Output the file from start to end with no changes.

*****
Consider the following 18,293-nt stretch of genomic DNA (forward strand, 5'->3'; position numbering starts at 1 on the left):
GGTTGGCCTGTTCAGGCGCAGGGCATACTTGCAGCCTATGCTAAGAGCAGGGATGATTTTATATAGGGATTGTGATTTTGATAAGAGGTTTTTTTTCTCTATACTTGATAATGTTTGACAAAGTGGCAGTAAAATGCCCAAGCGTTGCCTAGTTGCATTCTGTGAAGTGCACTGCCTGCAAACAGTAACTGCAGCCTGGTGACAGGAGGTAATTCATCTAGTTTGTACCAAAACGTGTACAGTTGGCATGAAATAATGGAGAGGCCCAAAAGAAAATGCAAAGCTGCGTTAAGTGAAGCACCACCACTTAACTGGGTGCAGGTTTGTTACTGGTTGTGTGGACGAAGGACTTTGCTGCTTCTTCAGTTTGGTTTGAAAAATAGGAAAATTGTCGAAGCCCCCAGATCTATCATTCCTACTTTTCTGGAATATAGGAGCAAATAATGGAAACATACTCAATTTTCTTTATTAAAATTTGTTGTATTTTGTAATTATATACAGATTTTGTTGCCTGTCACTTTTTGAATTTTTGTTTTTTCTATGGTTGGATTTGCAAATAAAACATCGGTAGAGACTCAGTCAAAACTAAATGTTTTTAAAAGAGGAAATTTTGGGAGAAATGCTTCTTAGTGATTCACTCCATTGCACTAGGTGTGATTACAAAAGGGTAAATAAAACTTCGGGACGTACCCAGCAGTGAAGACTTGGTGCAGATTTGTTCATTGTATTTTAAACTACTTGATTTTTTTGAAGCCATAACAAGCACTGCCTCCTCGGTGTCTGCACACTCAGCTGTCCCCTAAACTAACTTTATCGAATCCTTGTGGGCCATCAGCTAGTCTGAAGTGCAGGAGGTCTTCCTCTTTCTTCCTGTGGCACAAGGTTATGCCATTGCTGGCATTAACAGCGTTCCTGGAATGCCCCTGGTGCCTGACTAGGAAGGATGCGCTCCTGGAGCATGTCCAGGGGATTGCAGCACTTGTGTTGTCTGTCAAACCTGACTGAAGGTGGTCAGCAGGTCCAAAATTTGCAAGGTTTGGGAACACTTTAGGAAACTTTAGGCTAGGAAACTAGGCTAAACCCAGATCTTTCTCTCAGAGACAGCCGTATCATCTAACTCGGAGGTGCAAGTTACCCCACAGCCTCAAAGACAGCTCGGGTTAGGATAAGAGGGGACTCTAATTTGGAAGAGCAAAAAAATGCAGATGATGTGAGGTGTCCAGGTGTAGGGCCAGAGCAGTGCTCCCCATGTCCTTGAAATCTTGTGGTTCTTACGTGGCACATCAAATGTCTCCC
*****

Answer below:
Consider the following 18,293-nt stretch of genomic DNA (forward strand, 5'->3'; position numbering starts at 1 on the left):
GGTTGGCCTGTTCAGGCGCAGGGCATACTTGCAGCCTATGCTAAGAGCAGGGATGATTTTATATAGGGATTGTGATTTTGATAAGAGGTTTTTTTTCTCTATACTTGATAATGTTTGACAAAGTGGCAGTAAAATGCCCAAGCGTTGCCTAGTTGCATTCTGTGAAGTGCACTGCCTGCAAACAGTAACTGCAGCCTGGTGACAGGAGGTAATTCATCTAGTTTGTACCAAAACGTGTACAGTTGGCATGAAATAATGGAGAGGCCCAAAAGAAAATGCAAAGCTGCGTTAAGTGAAGCACCACCACTTAACTGGGTGCAGGTTTGTTACTGGTTGTGTGGACGAAGGACTTTGCTGCTTCTTCAGTTTGGTTTGAAAAATAGGAAAATTGTCGAAGCCCCCAGATCTATCATTCCTACTTTTCTGGAATATAGGAGCAAATAATGGAAACATACTCAATTTTCTTTATTAAAATTTGTTGTATTTTGTAATTATATACAGATTTTGTTGCCTGTCACTTTTTGAATTTTTGTTTTTTCTATGGTTGGATTTGCAAATAAAACATCGGTAGAGACTCAGTCAAAACTAAATGTTTTTAAAAGAGGAAATTTTGGGAGAAATGCTTCTTAGTGATTCACTCCATTGCACTAGGTGTGATTACAAAAGGGTAAATAAAACTTCGGGACGTACCCAGCAGTGAAGACTTGGTGCAGATTTGTTCATTGTATTTTAAACTACTTGATTTTTTTGAAGCCATAACAAGCACTGCCTCCTCGGTGTCTGCACACTCAGCTGTCCCCTAAACTAACTTTATCGAATCCTTGTGGGCCATCAGCTAGTCTGAAGTGCAGGAGGTCTTCCTCTTTCTTCCTGTGGCACAAGGTTATGCCATTGCTGGCATTAACAGCGTTCCTGGAATGCCCCTGGTGCCTGACTAGGAAGGATGCGCTCCTGGAGCATGTCCAGGGGATTGCAGCACTTGTGTTGTCTGTCAAACCTGACTGAAGGTGGTCAGCAGGTCCAAAATTTGCAAGGTTTGGGAACACTTTAGGAAACTTTAGGCTAGGAAACTAGGCTAAACCCAGATCTTTCTCTCAGAGACAGCCGTATCATCTAACTCGGAGGTGCAAGTTACCCCACAGCCTCAAAGACAGCTCGGGTTAGGATAAGAGGGGACTCTAATTTGGAAGAGCAAAAAAATGCAGATGATGTGAGGTGTCCAGGTGTAGGGCCAGAGCAGTGCTCCCCATGTCCTTGAAATCTTGTGGTTCTTACGTGGCACATCAAATGTCTCCC